6. Gustopher says:


    The reality is that the DOJ released a heavily redacted SF-86, wherein he states that he had not met any foreign officials over the past 7 years.


    They didn’t ignore the court order, they complied by releasing Session’s fraudulent, perjuring form, heavily redacted.

  7. Mister Bluster says:

    @Mister Bluster:.. I am often annoyed when I read something and it is clear that the author or poster assumes that I know who or what they are talking about.
    Only after reading my recent copy and paste several times did I realise that I should not expect all OTB visitors to know that John N. Mitchell “served” as Attorney General of the United States under Richard M. Nixon from January 1969 to March 1972.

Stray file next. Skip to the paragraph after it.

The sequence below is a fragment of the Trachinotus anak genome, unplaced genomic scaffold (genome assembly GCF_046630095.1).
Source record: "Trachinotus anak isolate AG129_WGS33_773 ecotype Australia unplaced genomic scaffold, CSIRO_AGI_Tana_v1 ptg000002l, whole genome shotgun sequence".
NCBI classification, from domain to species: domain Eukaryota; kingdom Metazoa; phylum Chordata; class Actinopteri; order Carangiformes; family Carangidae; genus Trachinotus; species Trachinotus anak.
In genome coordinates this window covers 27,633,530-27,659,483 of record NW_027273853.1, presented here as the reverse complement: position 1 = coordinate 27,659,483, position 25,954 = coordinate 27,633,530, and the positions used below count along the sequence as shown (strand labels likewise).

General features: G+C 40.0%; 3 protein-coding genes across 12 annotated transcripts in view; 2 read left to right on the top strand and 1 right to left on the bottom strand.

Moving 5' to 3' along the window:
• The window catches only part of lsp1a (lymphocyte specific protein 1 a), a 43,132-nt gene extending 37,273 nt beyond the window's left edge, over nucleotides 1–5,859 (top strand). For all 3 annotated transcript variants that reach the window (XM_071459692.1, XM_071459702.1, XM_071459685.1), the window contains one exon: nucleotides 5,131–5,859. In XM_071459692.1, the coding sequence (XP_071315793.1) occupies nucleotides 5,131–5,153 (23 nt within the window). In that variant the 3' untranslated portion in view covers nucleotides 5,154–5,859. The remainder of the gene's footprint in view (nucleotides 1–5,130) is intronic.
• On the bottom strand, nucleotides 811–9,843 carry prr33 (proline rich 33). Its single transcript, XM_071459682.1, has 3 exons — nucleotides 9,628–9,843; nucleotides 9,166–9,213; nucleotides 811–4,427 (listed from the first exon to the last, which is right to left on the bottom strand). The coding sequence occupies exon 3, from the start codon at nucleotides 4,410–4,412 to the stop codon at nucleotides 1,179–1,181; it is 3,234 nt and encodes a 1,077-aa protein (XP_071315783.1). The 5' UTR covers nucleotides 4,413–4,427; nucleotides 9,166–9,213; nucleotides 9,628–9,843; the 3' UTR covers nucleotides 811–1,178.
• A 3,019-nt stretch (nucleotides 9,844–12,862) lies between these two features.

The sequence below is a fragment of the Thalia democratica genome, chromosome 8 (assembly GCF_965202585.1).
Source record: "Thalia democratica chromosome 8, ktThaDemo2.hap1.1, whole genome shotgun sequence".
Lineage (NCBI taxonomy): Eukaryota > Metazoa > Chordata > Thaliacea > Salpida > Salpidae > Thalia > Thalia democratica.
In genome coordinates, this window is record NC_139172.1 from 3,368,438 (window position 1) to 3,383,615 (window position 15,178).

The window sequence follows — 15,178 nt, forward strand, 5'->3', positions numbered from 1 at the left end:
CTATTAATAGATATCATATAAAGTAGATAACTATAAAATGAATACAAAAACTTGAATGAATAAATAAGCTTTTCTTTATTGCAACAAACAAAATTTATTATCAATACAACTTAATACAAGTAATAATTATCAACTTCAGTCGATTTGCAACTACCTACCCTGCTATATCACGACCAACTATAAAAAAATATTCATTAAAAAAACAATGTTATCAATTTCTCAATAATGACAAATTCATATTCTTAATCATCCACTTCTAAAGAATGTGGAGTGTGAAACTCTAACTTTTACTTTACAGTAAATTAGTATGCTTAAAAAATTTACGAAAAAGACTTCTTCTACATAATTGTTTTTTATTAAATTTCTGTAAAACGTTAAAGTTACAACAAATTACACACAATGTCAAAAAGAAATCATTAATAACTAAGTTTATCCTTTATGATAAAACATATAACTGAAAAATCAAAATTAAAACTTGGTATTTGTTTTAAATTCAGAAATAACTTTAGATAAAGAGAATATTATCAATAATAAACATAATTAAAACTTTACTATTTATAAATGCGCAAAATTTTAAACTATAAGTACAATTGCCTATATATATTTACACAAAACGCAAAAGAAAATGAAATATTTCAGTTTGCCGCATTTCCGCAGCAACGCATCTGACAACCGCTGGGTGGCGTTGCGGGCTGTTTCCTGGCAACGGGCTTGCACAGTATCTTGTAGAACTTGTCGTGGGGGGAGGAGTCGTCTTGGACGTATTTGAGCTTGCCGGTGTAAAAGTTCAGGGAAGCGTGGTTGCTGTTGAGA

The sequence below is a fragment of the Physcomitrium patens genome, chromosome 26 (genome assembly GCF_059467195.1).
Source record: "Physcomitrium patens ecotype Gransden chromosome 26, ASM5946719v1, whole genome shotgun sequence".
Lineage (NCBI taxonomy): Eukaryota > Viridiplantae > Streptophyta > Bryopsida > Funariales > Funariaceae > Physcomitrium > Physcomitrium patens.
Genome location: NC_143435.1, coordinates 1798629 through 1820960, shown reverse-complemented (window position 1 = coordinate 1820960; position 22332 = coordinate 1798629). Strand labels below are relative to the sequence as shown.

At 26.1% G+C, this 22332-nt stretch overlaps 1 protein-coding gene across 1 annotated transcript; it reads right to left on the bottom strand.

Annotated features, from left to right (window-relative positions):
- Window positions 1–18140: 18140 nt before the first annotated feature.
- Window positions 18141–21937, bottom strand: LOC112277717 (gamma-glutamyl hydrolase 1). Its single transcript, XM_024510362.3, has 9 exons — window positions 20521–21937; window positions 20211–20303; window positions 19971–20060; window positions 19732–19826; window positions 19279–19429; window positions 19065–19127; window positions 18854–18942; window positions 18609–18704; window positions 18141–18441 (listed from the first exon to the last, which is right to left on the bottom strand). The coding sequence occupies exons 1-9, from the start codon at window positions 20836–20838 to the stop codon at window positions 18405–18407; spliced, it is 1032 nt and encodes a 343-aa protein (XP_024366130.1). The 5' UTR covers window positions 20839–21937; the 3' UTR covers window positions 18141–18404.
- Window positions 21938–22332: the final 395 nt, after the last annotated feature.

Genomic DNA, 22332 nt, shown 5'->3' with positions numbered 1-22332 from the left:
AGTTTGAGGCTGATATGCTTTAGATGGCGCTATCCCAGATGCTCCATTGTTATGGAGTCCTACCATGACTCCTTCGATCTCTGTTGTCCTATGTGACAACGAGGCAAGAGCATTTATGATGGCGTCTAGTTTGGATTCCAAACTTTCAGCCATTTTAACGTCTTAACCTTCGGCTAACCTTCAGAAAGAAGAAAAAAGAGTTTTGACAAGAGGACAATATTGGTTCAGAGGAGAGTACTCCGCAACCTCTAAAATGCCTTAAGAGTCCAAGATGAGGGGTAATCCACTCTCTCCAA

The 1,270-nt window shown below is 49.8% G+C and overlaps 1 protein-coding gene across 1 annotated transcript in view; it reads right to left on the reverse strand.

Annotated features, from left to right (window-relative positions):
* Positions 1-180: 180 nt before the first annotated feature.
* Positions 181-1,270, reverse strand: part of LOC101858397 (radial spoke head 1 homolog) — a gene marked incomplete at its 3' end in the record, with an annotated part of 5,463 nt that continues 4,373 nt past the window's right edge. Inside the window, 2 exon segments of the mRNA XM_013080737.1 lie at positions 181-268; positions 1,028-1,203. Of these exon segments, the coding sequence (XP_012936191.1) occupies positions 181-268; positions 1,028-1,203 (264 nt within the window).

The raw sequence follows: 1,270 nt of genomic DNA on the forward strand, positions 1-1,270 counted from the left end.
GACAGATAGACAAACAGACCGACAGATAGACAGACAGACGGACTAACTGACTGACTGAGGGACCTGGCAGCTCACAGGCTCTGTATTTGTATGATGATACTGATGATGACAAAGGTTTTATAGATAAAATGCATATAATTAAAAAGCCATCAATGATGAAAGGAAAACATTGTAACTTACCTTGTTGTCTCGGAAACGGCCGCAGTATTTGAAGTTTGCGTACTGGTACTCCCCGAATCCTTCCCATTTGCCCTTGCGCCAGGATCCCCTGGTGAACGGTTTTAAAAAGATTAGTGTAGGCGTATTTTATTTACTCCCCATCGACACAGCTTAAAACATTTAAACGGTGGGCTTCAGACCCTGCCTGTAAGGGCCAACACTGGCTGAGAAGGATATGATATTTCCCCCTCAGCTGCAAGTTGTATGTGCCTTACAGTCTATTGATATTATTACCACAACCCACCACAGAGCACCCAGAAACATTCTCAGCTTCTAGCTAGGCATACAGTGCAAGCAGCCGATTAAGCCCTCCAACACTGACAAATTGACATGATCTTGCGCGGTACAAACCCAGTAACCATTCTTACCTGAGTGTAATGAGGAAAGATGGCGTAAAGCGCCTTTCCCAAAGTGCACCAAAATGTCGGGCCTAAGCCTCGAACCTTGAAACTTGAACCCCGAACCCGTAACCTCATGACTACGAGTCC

mea culpa

  8. Mr. Prosser says:

    @Mister Bluster: If you are like me you are as old as Phineas T. Bluster and, fortunately, still remember things.

  9. Mister Bluster says:

    My memory can be selective.
    I don’t know why but for some reason your avatar reminds me of the day Zig-Zags went from 5 cents to 10 cents a pack.
    Damn near broke me!
    I had to switch to draft beer from cans to cover the lost nickel.
    Of course the sacrifice was worth it.